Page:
/CMSApp/TTV/media/Blog/TEA-Commissioner/Davis_SBOE_01-28-22.jpg?ext=.jpg /CMSApp/TTV/media/Blog/TEA-Commissioner/Davis_SBOE_01-28-22.jpg?ext=.jpg
SBOE Members Pat Hardy and Aicha Davis during the board meeting, Jan. 28, 2022

Teach the Vote's Week in Review: Jan. 28, 2022

Teach the Vote
Teach the Vote

Educator Preparation | Certification Congress | Federal COVID-19 Elections TEA | Commissioner | SBOE

Date Posted: 1/28/2022

The ATPE Governmental Relations team recaps this week’s education news, legislative updates, and regulatory developments.

Mark Wiggins testified virtually before an SBOE committee, Jan. 27, 2022

SBOE: The State Board of Education (SBOE) held its first meeting of the year this week, voting today to approve changes to the State Board for Educator Certification (SBEC) rules on educator contract abandonment. The result of three years of negotiations, the ATPE-supported rule changes may help more educators stay in the classroom by giving SBEC increased flexibility to consider reducing sanctions for educators who resign from their positions in challenging situations.

Prior to the full board’s deliberations, the SBOE Committee on School Initiatives voted Thursday to recommend that the SBEC rule changes be approved. Read more about Thursday’s action in this blog post by ATPE Lobbyist Mark Wiggins, who testified virtually before the committee. On Friday, the full SBOE voted 12-3 to take no action on the SBEC rule changes, thereby allowing them to take effect March 3.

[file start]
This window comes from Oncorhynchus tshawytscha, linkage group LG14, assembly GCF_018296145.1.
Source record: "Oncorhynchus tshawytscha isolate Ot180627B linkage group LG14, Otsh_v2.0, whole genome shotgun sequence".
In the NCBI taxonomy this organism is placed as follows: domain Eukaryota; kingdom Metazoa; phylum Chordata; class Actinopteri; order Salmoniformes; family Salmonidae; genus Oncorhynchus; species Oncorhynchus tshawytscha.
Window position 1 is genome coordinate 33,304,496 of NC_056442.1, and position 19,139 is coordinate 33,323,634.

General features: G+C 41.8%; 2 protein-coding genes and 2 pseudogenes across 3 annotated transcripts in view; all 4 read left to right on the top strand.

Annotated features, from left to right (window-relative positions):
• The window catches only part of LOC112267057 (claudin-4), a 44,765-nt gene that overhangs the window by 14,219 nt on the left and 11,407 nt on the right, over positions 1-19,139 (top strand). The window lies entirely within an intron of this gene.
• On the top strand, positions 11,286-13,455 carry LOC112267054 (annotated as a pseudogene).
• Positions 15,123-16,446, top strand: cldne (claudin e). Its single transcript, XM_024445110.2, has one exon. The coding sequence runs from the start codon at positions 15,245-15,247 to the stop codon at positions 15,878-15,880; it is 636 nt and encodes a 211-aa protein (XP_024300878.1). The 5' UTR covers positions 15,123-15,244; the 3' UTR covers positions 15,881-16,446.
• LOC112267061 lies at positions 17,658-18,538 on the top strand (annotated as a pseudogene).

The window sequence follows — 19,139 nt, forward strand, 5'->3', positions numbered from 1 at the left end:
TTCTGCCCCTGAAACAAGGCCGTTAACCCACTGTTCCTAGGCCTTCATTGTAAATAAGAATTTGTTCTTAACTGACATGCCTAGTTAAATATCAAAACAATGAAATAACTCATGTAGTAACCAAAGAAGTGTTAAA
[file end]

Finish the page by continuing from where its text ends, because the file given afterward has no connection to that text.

Also Friday, Texas Education Commissioner Mike Morath updated the SBOE on changes to the STAAR test being developed in response to 2019 legislation. These include transitioning to online testing and modifying the format of the test to reduce the emphasis on multiple-choice items. Read more about Friday’s SBOE meeting in this blog post by Wiggins.

ELECTIONS: Monday, Jan. 31 is the LAST DAY to register to vote in the March 1 primary election, which is when the outcome of many of this year’s high-profile Texas races will be determined. Read more about registering to vote and the significance of the primaries in this post on the ATPE Blog.
Dates to remember:

  • Jan. 31 – Last day to register to vote
  • Feb. 14 – First day of early voting ♥
  • Feb. 18 – Last day an application to vote by mail can be received
  • Feb. 25 – Last day of early voting
  • March 1 – Texas Primary Election Day
Many Texans will be voting in new districts this year following redistricting after the 2020 U.S. Census. Now is the time to look up your new districts and get to know the candidates running in your area. ATPE’s Teach the Vote website and candidate search tools have been updated to reflect the new district maps approved by the Legislature in 2021, and we’re continuing to add new information about the candidates running for the Texas House and Senate, State Board of Education, Governor, and Lieutenant Governor.

Candidate profiles on Teach the Vote include contact information for the campaigns, responses to the ATPE Candidate Survey, and incumbent legislators’ voting records from 2021 and earlier. Remember: If candidates in your districts have not yet responded to our survey, encourage them to contact government@atpe.org for a link to the survey.